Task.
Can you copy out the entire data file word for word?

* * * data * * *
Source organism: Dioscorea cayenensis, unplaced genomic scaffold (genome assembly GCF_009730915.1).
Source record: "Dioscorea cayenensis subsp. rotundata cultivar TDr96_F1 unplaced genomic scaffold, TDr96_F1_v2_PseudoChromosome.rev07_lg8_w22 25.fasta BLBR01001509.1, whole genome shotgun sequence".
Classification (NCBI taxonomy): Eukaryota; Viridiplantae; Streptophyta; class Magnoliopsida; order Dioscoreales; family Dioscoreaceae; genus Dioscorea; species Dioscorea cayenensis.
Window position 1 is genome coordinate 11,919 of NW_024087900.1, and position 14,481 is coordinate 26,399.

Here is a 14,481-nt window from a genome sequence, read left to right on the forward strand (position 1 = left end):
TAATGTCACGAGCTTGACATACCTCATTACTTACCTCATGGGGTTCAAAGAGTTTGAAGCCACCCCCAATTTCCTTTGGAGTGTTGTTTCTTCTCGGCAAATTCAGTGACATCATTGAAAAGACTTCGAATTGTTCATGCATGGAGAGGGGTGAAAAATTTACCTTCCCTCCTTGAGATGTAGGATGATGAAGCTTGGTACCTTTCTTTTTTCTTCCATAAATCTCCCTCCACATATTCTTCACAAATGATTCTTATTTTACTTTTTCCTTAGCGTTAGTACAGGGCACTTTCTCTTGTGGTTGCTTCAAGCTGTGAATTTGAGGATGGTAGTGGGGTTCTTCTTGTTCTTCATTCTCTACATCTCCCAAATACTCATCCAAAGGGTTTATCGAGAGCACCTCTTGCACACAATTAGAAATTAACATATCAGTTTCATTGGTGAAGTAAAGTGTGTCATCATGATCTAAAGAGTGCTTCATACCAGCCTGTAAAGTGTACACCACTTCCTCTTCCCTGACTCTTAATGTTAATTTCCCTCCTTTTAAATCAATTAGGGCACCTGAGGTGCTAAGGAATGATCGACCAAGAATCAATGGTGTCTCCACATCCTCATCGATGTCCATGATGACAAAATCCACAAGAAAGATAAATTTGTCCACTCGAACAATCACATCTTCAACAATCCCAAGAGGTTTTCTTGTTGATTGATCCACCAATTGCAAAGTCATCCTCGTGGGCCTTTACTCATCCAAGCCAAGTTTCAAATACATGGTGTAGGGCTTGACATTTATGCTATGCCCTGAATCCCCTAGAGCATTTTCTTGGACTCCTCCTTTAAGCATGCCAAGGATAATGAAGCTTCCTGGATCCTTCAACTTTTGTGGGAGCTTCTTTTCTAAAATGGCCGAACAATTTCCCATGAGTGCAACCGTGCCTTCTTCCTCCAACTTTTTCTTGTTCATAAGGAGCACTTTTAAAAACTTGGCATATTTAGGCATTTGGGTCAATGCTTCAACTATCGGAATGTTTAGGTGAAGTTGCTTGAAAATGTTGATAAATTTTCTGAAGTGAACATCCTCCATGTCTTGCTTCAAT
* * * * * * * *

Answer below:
Source organism: Dioscorea cayenensis, unplaced genomic scaffold (genome assembly GCF_009730915.1).
Source record: "Dioscorea cayenensis subsp. rotundata cultivar TDr96_F1 unplaced genomic scaffold, TDr96_F1_v2_PseudoChromosome.rev07_lg8_w22 25.fasta BLBR01001509.1, whole genome shotgun sequence".
Classification (NCBI taxonomy): Eukaryota; Viridiplantae; Streptophyta; class Magnoliopsida; order Dioscoreales; family Dioscoreaceae; genus Dioscorea; species Dioscorea cayenensis.
Window position 1 is genome coordinate 11,919 of NW_024087900.1, and position 14,481 is coordinate 26,399.

Here is a 14,481-nt window from a genome sequence, read left to right on the forward strand (position 1 = left end):
TAATGTCACGAGCTTGACATACCTCATTACTTACCTCATGGGGTTCAAAGAGTTTGAAGCCACCCCCAATTTCCTTTGGAGTGTTGTTTCTTCTCGGCAAATTCAGTGACATCATTGAAAAGACTTCGAATTGTTCATGCATGGAGAGGGGTGAAAAATTTACCTTCCCTCCTTGAGATGTAGGATGATGAAGCTTGGTACCTTTCTTTTTTCTTCCATAAATCTCCCTCCACATATTCTTCACAAATGATTCTTATTTTACTTTTTCCTTAGCGTTAGTACAGGGCACTTTCTCTTGTGGTTGCTTCAAGCTGTGAATTTGAGGATGGTAGTGGGGTTCTTCTTGTTCTTCATTCTCTACATCTCCCAAATACTCATCCAAAGGGTTTATCGAGAGCACCTCTTGCACACAATTAGAAATTAACATATCAGTTTCATTGGTGAAGTAAAGTGTGTCATCATGATCTAAAGAGTGCTTCATACCAGCCTGTAAAGTGTACACCACTTCCTCTTCCCTGACTCTTAATGTTAATTTCCCTCCTTTTAAATCAATTAGGGCACCTGAGGTGCTAAGGAATGATCGACCAAGAATCAATGGTGTCTCCACATCCTCATCGATGTCCATGATGACAAAATCCACAAGAAAGATAAATTTGTCCACTCGAACAATCACATCTTCAACAATCCCAAGAGGTTTTCTTGTTGATTGATCCACCAATTGCAAAGTCATCCTCGTGGGCCTTTACTCATCCAAGCCAAGTTTCAAATACATGGTGTAGGGCTTGACATTTATGCTATGCCCTGAATCCCCTAGAGCATTTTCTTGGACTCCTCCTTTAAGCATGCCAAGGATAATGAAGCTTCCTGGATCCTTCAACTTTTGTGGGAGCTTCTTTTCTAAAATGGCCGAACAATTTCCCATGAGTGCAACCGTGCCTTCTTCCTCCAACTTTTTCTTGTTCATAAGGAGCACTTTTAAAAACTTGGCATATTTAGGCATTTGGGTCAATGCTTCAACTATCGGAATGTTTAGGTGAAGTTGCTTGAAAATGTTGATAAATTTTCTGAAGTGAACATCCTCCATGTCTTGCTTCAAT